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Swedish Rye Bread with Caraway Seeds & why I killed my sourdough

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About a year ago I killed my sourdough baby that I had been nurturing for about two years. I had accidentally killed sourdough previously but this time it was on purpose. A planned murder. After I poured it the in the bin I felt immensely relieved. I had loved experimenting with different recipes using my sourdough which resulted in quite a few successful breads. However, it had become a huge stress in my life. I had to bake bread every week, or at least every other week and I had started to thing that it was silly to buy a loaf of bread from the shop.

I want to be good at everything. I want to have a successful career, have good friends, close family relationships, a beautiful home and cooking good food all from scratch. But there is just not enough time for any person to be good at everything. We all need to prioritise what’s important to us and sacrifice the things that we can live without. I started to realise how stupid it was for me to keep this sourdough going after reading this article (sorry it is in Swedish) by food writer Lotta Lundgren where she warned people, and specifically women of the slow food trend. She wrote that the reason why we dream of grandma’s old stew is because she spent her whole day in the kitchen preparing that meal. The female liberation was helped by the fact that working women also responsible of taking care of a family could save time and energy by buying ready meals. Good food is good, but sometimes we need to focus on other things in life and a ready made product might allow us to do so.

I don’t want to bake bread every week and plan my time around the rising of a dough. I also don’t want to eat bread every day and sometimes I want to buy a deliciously bad white loaf from the supermarket or a fancy sourdough bread from a baker. If baking bread is your hobby and passion you should definitely start your own sourdough, but if you start to feel any stress at all, just kill it.

I still love baking bread but only when I feel like it and when I have enough time to not feel stressed. When my sourdough was alive I used to bake a rye bread with caraway seeds from the book Artisan Bread By Jan Hedh. It was really dark from all the treacle and if you served it with honey it was more like cake than bread. I decided to make a version that did not require sourdough and here is the result. It still requires some planning and time since the rye flour is scalded to bring out the full rye and caraway flavour and make the bread moist. Eat it as open sandwiches in a classic Swedish style. It is amazing with butter and honey but also with savoury toppings.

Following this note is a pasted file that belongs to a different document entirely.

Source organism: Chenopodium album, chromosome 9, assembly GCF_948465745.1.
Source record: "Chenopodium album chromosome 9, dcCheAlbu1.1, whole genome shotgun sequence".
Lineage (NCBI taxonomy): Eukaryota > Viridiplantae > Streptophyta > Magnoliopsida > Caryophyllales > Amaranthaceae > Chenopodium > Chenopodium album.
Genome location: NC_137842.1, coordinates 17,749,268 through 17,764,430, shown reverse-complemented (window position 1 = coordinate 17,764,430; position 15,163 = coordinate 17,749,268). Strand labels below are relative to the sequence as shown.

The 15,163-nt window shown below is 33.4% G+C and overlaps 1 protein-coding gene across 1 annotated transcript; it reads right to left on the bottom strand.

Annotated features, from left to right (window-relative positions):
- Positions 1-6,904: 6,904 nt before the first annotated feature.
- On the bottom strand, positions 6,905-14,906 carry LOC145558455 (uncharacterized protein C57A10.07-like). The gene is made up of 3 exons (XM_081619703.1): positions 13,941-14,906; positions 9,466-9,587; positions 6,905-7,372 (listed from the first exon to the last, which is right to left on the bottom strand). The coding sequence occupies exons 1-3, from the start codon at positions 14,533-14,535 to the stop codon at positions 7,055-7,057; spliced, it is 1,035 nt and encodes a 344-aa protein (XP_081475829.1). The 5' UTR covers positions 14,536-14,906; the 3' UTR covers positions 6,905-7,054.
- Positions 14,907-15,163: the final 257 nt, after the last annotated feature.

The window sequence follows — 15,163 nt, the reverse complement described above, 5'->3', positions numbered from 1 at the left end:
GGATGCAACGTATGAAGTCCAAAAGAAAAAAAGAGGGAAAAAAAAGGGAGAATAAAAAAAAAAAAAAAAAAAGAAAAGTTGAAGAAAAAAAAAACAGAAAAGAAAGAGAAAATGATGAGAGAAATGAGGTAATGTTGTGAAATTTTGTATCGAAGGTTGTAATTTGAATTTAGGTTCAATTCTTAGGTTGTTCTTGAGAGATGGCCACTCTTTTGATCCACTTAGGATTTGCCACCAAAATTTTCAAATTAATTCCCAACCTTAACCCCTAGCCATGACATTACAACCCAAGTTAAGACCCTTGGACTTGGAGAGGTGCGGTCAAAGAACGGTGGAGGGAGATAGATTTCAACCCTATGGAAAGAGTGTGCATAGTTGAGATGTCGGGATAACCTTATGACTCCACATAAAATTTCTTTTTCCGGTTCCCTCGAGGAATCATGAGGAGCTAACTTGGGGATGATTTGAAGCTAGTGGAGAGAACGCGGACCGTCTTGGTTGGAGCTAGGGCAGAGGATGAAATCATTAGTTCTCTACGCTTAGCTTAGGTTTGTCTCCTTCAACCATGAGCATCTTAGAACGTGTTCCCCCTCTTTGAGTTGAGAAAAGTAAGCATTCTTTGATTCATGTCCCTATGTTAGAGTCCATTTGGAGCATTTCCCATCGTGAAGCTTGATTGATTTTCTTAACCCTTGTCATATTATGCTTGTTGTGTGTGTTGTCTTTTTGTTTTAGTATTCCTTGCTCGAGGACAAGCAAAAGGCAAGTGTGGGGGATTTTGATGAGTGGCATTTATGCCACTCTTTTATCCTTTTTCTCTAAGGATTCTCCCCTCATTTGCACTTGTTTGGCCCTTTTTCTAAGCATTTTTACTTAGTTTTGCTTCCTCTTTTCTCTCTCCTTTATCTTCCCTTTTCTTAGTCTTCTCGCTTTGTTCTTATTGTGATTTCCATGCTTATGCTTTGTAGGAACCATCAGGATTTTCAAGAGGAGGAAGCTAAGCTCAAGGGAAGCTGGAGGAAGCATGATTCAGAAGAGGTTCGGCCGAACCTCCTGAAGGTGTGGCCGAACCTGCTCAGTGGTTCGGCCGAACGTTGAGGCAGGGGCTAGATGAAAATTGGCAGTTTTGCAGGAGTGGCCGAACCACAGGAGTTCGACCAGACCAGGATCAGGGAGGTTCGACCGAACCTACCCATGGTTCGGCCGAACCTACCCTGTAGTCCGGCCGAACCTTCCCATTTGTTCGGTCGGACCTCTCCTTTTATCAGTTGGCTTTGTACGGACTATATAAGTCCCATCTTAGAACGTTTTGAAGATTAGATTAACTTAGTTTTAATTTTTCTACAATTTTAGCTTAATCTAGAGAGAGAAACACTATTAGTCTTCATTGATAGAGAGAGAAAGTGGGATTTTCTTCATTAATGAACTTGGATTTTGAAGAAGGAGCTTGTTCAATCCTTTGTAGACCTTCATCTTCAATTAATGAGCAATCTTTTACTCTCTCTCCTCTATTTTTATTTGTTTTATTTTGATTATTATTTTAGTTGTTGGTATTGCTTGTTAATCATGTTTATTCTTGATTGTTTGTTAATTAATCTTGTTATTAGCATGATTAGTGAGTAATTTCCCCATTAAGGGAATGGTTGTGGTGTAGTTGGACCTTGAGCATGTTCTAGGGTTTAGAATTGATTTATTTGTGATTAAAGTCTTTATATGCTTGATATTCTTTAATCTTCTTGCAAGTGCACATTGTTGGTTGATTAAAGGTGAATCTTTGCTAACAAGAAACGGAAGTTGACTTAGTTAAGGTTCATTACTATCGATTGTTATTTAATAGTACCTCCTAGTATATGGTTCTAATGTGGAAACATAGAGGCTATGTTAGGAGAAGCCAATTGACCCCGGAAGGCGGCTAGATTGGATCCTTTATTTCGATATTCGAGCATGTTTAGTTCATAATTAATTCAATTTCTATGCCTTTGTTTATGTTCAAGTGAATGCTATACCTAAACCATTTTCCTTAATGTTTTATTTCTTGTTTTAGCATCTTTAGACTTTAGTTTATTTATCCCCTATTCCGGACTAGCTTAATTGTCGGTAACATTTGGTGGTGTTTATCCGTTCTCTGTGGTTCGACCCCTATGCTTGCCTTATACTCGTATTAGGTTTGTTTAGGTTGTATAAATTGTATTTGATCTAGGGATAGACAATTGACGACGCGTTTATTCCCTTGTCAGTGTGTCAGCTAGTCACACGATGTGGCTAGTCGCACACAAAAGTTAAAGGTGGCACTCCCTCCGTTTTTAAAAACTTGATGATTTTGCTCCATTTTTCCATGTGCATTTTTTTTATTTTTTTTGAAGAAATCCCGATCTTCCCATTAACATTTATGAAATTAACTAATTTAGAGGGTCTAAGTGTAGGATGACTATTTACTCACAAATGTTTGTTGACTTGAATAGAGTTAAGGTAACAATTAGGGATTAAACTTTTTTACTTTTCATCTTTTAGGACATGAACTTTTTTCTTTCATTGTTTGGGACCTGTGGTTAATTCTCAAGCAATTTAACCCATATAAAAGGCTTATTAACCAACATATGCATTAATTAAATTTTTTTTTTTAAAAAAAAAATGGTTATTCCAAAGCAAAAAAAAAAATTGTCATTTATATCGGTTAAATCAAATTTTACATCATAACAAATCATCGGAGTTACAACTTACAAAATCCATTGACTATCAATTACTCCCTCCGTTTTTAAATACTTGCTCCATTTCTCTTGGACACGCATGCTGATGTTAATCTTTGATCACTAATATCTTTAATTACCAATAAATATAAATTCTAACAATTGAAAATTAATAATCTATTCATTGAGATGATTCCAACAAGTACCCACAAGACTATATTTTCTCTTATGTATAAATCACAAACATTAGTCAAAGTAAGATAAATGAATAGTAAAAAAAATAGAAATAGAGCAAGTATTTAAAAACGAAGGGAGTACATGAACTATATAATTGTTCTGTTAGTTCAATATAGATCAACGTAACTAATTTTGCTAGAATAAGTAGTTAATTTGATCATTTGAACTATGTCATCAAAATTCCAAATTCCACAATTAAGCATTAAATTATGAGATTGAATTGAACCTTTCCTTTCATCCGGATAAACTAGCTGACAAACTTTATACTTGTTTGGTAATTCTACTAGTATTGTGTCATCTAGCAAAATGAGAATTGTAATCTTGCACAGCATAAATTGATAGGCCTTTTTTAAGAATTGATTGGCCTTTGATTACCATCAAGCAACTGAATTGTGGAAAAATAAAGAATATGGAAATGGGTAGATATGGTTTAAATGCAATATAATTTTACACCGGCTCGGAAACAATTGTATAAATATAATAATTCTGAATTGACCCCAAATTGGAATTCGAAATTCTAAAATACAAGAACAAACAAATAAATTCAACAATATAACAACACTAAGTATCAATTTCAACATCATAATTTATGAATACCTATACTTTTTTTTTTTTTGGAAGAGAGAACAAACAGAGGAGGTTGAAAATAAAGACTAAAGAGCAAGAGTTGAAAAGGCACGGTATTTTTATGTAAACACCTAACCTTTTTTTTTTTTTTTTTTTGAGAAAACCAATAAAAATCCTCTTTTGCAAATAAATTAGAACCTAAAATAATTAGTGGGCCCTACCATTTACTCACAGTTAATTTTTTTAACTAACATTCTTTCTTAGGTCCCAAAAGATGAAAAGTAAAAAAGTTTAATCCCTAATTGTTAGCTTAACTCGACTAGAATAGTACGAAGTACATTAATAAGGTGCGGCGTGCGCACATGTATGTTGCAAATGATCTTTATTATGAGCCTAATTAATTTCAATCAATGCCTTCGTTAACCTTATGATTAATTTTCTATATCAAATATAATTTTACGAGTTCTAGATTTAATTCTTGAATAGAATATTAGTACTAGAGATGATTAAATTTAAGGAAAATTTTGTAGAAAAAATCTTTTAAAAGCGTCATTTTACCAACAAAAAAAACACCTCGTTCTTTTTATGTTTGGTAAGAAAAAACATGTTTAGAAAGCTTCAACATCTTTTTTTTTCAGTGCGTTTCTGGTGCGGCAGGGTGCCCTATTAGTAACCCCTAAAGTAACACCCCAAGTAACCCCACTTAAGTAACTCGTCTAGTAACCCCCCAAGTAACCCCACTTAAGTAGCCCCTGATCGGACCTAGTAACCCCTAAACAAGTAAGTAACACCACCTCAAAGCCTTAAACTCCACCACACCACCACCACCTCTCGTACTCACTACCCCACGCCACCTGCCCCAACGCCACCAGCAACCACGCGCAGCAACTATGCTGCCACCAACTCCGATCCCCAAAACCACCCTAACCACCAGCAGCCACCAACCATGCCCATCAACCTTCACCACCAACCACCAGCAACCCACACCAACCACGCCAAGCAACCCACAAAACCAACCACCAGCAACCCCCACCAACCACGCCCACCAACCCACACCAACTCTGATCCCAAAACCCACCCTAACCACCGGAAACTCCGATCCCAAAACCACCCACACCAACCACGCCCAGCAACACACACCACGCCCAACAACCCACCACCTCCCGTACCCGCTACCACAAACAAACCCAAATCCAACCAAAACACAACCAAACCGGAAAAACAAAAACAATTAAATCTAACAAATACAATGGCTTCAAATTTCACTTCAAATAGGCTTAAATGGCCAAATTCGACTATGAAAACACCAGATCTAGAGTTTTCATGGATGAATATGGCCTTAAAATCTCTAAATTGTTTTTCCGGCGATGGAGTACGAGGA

Swedish Rye & Caraway bread
2 loaves

Ingredients

Scalding
1 tablespoon caraway seeds
1 ½ tablespoon sea salt
500 ml water

Kneading
30g melted butter
21 g dried yeast or 50 grams fresh yeast
250 ml water
100ml treacle
½ tablespoon apple cider vinegar
300g stoneground rye flour
300 g strong white bread flour

Day 1
Mix the flour, salt and caraway seeds. Boil the water and pour over the mixture. Stir until blended and cover with a lid or cling film. Leave for 12-24 hours to bring out the full flavours and making the finished bread moist.

Day 2
In a large bowl or standing mixes if you have one, mix the scalded rye flour mix, treacle, yeast, lukewarm water, melted butter, and vinegar. Mix until smooth then add the flours a little at a time. Save some for shaping the breads later. Knead in a machine or by hand until the dough is smooth and elastic. The dough should be quite firm. Place in a lightly oiled container and cover with a tea towel and leave to rise in a warm place for 1.5 or ideally 2.5 hours.

Place the dough on a work surface dusted with flour and shape into 2 smooth loaves. Place the loaves in greased loaf tins, cover with a tea towel and leave to rise for 30-60 minutes. Heat the oven to 225 degrees. Once the breads are ready to go in lower the temperature to 175. Bake on a low shelf for 1 hour.

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